And Salem. Oh, Salem. I've never met a more condescending two-year old. She has the expressions and mannerisms of a forty-year old. Even Miriam wasn't this patronizing. And she loves to sing. She sings to The Head and the Heart, and Gideon dances and beats on the couch.

I am remembering all the other things that happen when you have (or when we have, at least) twin 2-yr. olds. The crayons and markers get thrown out or locked up (by the parents!). Any cups with drinks still in them are hastily poured down the owners' throats before they get discovered by those who have newly learned the joy of moving a chair to get things that are higher than they can normally reach. Toothbrushes are hidden. Silverware is regularly counted, and when it goes missing, floor vents are checked.

Nothing is safe.

Cue the "Jaws" music. And cue The Head and the Heart. I am lost in my mind, and I have no hope of recovery.

(There is a video embedded in this post. Email subscribers may have to click over.)

Tuesday, February 7, 2012

Three-Layer Corn Bread

Sorry, Dad. This is an incredibly boring post. I am only posting this because tonight's corn bread was a huge hit with the kids, and it was a heavily tweaked recipe in a library book. I can't post my notes in the book, and I don't want to forget what I did. I think Gideon had about 20 pieces.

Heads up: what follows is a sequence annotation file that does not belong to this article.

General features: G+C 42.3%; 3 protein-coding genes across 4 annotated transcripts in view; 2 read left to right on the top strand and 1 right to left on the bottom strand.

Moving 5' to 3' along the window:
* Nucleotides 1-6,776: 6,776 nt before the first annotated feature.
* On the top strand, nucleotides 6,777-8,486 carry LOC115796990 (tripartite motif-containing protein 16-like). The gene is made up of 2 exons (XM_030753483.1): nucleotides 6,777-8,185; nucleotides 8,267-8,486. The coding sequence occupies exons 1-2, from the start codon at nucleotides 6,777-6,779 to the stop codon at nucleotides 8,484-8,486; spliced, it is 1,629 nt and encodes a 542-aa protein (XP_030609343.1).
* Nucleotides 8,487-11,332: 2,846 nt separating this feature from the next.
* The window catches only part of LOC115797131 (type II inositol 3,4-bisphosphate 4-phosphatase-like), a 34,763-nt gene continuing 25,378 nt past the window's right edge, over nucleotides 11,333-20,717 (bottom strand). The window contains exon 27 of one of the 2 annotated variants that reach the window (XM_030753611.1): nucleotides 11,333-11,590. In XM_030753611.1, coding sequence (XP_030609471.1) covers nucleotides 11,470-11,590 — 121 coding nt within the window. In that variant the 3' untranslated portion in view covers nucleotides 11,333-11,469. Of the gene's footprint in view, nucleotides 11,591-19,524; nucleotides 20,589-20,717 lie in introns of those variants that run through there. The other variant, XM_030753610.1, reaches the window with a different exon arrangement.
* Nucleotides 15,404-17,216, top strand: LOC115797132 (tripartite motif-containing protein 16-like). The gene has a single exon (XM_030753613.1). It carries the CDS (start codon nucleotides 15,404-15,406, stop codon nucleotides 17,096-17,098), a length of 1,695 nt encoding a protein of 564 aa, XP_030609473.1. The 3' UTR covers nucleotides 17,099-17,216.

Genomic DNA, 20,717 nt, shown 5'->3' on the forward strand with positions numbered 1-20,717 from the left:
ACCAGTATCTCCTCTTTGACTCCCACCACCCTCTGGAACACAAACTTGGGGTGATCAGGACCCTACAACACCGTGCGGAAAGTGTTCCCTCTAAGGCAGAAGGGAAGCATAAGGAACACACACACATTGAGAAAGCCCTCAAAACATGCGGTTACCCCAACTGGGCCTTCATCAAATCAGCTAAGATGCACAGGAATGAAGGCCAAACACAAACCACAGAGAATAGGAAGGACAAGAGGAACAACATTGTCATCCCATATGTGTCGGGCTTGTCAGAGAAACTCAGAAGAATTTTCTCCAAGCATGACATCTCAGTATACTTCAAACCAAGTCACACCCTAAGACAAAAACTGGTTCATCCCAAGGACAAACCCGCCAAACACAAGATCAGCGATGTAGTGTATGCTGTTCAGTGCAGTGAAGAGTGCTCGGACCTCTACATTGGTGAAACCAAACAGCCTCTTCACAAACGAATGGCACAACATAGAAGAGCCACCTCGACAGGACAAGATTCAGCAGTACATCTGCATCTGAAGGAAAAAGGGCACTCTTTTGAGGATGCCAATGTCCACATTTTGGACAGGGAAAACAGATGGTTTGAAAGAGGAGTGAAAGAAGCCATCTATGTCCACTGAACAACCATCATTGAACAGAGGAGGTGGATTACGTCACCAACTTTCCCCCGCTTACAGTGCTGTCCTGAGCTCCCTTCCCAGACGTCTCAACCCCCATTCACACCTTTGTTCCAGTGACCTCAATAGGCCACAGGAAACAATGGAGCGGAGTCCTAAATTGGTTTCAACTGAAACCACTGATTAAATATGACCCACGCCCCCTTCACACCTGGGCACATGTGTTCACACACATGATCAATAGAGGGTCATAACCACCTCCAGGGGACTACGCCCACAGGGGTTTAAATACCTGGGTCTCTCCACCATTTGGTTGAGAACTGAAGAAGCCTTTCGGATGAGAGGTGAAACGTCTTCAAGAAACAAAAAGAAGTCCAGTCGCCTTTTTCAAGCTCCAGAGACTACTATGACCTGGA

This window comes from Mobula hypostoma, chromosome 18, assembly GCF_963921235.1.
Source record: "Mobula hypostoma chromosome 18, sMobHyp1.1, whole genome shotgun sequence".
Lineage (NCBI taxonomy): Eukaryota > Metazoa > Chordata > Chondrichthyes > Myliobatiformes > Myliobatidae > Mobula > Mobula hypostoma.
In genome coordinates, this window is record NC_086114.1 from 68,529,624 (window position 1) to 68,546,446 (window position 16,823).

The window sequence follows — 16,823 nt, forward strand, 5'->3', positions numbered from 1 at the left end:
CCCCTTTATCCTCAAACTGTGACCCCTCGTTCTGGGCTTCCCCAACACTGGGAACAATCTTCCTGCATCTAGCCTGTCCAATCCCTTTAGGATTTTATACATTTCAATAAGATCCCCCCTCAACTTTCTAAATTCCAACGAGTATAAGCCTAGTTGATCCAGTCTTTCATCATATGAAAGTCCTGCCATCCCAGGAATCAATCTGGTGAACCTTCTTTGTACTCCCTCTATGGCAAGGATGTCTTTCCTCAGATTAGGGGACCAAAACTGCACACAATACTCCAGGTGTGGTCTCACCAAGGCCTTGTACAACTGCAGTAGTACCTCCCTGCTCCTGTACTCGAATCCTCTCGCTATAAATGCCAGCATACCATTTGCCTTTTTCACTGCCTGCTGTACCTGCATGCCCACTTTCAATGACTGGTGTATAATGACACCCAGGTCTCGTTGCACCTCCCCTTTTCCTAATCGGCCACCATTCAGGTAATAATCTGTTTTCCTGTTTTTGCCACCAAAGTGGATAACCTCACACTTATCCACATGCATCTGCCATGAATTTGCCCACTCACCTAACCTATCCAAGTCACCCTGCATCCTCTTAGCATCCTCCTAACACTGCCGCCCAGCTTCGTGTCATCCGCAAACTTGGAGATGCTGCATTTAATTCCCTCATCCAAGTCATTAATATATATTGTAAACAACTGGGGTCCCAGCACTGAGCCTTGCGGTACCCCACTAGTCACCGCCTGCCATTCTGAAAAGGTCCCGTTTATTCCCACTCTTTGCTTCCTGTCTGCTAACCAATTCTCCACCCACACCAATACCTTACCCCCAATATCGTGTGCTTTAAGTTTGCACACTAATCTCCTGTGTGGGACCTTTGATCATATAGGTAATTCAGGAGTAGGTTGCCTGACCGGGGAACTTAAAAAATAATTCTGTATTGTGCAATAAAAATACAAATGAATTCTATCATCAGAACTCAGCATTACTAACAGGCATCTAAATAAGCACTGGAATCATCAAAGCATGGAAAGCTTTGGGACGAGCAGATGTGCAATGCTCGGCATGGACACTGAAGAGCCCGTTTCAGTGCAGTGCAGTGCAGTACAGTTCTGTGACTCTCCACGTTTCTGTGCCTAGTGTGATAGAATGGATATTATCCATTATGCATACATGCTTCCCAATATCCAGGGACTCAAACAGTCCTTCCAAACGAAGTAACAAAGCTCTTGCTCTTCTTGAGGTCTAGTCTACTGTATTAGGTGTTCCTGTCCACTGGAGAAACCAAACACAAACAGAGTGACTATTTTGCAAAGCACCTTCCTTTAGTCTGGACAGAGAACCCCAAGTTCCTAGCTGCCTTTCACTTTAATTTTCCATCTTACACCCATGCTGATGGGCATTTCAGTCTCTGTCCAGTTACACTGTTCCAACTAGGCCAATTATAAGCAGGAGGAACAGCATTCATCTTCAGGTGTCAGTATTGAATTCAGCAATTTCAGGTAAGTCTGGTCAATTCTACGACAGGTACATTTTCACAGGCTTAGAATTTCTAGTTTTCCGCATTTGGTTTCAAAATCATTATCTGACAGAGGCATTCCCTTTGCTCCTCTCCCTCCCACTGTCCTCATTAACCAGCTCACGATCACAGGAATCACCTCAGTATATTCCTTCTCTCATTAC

Three-Layer Corn Bread

1 c. cornmeal (I used coarsely ground)
1 c. whole wheat flour (prairie gold is what I had; it worked great)
1/4 c. mixed grain cereal (but will just use oats when I run out of mixed grain)
2 tsp. baking powder
1 tsp. salt
2 eggs
1/2 c. honey or molasses (I used maple syrup)
1/4 c. oil or melted butter
3 c. milk or buttermilk

Mix dry; mix wet; mix together. Pour batter into greased 9x9. 350* for 50 minutes or until springs back lightly when touched.

It forms 3 layers. The middle layer is sort of custardy. This was a huge, huge hit with everyone. We started out with honey drizzled on top (heavenly), but laziness won over and we ended up eating it straight. The original recipe calls for white flour and bran, but I used what we had (all wheat, mixed grain cereal, etc.) and it was delicious nonetheless.